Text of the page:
The biomes of Western Australia: a vegetation-based approach using the zonality/ azonality conceptual framework

Paul D. Macintyre, Ladislav Mucina

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3 Citations (Scopus)


Vegetation patterns of are the result of environmental drivers operating across a range of ecological and evolutionary scale. Those vegetation patterns at global and continental scales underpin the existence of large-scale functional entities called biomes. Traditionally, terrestrial biomes are recognised and distinguished by way of physiognomic traits thought to reflect the action of selective filters such as climate or disturbance (fire, grazing). This approach is well suited to recognising zonal biomes; it fails, however, to account for the role of other drivers such as soil and hydrology, potentially leading to over simplified representations of the biome patterns in ecologically complex regions such as Western Australia. It is, therefore, of vital importance to consider these patterns and processes and recognise the azonal biomes as well. Using a previously published physiognomic map of the vegetation of Western Australia, we adopted a bottom-up approach to translate the vegetation classification categories into a new biome classification of Western Australia that would more accurately account for the zonal and azonal structures recorded across the landscape. Five continental zonal biomes (Australian Eucalyptus Savanna, Australian Hummock Grassland, Mulga Shrubland, Australian Temperate Woodland, Australian Oceanic Temperate Forest) and one relict biome (Australian Vine Thicket) were identified. We further distinguished 34 types of azonal biomes, including three new ones: argillobiome, duplo-pedobiome and metallobiome. Predictive modelling (using Classification and Regression Trees) was used to define the potential extent of zonal biomes, with the model returning an overall accuracy of 90%. This study shows that a bottom-up approach based on vegetation maps can be used as an effective approximation for defining a robust classification of biome patterns. The predicted zonal biomes correspond well with existing traditional biogeographic classifications, yet some residual climatic discordance warrants further study.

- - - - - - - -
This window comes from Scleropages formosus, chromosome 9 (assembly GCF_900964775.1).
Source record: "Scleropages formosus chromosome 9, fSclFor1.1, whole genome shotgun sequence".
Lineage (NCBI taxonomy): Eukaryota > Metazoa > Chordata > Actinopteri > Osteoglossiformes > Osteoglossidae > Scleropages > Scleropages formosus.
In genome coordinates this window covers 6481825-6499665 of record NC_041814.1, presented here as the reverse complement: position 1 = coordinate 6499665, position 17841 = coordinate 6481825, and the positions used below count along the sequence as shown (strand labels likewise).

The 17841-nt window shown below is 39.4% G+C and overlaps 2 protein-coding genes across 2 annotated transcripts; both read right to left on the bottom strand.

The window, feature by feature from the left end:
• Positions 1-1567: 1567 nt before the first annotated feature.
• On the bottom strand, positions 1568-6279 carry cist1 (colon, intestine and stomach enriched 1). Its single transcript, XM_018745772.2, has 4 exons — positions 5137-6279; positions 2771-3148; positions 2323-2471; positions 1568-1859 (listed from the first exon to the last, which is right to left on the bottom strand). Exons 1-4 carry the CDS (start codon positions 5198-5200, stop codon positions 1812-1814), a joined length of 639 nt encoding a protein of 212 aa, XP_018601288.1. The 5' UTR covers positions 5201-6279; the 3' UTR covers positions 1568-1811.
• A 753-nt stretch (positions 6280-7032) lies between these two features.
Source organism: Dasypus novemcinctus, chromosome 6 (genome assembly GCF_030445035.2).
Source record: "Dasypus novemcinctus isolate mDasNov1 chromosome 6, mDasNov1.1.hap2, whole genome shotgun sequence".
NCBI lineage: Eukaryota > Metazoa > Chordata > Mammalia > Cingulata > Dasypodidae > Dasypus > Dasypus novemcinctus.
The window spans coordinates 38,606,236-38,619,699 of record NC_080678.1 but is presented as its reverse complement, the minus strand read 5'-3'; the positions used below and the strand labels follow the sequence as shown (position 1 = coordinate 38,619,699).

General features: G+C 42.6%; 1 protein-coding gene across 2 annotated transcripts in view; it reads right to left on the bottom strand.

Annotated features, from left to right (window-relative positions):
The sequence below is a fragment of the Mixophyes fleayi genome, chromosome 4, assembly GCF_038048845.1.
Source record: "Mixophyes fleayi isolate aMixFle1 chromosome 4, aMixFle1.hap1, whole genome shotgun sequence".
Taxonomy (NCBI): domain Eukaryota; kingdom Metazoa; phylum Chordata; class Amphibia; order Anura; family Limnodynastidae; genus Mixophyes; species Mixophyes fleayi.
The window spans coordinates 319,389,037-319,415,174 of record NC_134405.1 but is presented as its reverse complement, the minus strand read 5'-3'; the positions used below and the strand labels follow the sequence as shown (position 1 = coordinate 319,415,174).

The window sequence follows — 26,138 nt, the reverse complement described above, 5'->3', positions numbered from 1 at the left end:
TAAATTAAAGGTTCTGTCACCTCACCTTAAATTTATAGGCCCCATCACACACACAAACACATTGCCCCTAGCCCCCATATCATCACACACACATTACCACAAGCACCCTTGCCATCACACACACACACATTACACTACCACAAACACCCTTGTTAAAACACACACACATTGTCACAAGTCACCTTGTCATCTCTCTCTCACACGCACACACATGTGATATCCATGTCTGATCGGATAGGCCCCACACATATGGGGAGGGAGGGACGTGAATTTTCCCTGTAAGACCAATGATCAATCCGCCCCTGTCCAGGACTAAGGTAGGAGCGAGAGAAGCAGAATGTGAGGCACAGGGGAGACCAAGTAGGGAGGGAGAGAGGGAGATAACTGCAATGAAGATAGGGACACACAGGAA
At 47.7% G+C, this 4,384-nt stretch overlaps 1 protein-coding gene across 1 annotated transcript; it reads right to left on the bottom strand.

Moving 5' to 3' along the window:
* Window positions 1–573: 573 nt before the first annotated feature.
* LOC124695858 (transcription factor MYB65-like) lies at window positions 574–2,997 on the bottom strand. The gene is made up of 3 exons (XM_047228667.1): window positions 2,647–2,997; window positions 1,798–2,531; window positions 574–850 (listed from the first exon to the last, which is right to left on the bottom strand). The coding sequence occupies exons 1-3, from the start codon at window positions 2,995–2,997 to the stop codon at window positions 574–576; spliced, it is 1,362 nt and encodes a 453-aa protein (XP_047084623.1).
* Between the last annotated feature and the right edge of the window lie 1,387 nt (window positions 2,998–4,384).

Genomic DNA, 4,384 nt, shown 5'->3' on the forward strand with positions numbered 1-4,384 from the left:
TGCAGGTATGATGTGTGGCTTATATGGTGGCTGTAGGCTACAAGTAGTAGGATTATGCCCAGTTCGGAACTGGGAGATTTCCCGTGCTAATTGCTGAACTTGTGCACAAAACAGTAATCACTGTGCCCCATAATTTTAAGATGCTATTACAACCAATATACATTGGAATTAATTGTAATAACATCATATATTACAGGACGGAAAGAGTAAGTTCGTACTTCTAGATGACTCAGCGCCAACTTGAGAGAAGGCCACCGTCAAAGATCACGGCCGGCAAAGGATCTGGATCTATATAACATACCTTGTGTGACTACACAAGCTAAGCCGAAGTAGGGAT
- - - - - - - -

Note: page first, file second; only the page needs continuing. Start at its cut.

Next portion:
Original languageEnglish
JournalNew Zealand Journal of Botany
Publication statusE-pub ahead of print - 1 Mar 2021


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